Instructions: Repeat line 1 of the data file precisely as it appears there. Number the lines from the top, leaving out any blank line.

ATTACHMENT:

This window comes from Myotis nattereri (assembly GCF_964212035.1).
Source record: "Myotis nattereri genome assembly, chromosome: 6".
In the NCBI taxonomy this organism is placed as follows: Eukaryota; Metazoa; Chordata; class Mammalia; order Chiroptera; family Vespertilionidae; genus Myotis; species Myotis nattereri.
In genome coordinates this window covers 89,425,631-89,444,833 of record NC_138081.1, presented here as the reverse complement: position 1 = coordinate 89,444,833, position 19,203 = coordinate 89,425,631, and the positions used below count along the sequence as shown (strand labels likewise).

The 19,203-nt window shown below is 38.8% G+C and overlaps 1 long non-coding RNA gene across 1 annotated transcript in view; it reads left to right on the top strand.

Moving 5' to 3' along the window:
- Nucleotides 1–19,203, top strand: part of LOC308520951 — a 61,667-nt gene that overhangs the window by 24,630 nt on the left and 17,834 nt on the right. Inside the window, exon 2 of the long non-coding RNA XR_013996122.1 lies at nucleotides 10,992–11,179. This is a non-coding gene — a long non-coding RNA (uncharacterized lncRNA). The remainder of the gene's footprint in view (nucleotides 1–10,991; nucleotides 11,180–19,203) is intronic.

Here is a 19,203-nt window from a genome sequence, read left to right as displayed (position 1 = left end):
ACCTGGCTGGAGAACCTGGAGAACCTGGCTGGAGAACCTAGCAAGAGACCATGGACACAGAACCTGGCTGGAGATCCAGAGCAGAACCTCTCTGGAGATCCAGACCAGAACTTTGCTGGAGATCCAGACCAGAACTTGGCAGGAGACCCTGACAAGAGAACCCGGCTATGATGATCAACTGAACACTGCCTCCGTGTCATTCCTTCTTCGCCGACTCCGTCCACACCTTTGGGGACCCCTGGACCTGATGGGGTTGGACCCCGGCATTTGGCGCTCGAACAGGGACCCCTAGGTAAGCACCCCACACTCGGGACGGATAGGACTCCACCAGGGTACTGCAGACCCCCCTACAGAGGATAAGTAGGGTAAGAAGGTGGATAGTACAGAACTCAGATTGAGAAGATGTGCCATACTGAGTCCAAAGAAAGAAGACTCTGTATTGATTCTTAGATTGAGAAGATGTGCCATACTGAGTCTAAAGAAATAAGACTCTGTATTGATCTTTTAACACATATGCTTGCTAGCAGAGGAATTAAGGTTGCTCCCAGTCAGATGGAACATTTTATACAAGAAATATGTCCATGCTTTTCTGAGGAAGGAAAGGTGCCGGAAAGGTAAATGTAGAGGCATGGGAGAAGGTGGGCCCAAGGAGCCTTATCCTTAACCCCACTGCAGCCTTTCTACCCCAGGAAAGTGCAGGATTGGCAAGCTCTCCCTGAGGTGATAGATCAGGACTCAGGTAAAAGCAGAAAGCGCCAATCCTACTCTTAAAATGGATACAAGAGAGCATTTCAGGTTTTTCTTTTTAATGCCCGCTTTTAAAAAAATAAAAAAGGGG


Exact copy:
This window comes from Myotis nattereri (assembly GCF_964212035.1).